Letter Tiles

Each card has a different letter tile on it. The distribution of letters matches the distribution of letters in normal English usage. One of the tiles has an asterisk on it, which is a wildcard, representing any letter.

How To Play

Here's my suggestion of how to play. To begin with, deal each player (up to four players) seven cards. The aim of the game is to score the most points. Each turn a player may either draw another card, or may play a word. Points are scored based on the length of the word, as shown in the table below. If a player uses all their cards in a word, they can draw seven more. This is why you may want to play a word for negative points, particularly when the deck is running thin. When there are no more cards, and no players can (or want to) make a further word, the game ends and the scores are totalled.

Number of letters in wordScore
each additional letter+50

Valid words are those in whatever dictionary is to hand. Proper nouns are not allowed, but pluralizations and modifications to other parts of speech are allowed, as long as the dictionary explicitly gives them.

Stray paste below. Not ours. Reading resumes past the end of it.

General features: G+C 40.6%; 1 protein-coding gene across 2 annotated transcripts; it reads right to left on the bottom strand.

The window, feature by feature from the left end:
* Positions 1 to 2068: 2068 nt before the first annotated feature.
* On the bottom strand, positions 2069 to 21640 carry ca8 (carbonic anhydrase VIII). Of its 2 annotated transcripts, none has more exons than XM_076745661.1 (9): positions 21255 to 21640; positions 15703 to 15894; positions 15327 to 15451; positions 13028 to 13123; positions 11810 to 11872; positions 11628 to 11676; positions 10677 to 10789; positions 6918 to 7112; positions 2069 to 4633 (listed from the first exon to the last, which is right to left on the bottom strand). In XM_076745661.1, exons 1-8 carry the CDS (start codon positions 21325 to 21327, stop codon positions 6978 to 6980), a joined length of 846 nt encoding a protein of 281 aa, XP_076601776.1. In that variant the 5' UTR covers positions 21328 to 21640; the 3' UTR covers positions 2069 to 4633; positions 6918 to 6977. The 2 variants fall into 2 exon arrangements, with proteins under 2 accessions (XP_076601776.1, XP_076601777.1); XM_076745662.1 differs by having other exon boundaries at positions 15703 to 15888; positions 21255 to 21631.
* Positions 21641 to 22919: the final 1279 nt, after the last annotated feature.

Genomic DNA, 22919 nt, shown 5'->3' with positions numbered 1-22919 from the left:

That Game with Letter Tiles

I'm a big fan of word games, and I love Scrabble. The tiles on dicecards aren't intended to play Scrabble with. For a start they don't have points values on them, secondly there are only 54 of them, rather than 100. I've been asked several times to add scrabble scoring to the tiles on the cards, but the combination of letter and score is proprietary to Hasbro, who own the Scrabble brand. And unlike the Small World and Heroscape dice on the cards, the tiles aren't just used to play Scrabble, they are, in a real sense Scrabble, so duplicating them isn't appropriate. The smaller number of tiles makes the scores irrelevant, in any case, since the distribution of scores would be so different.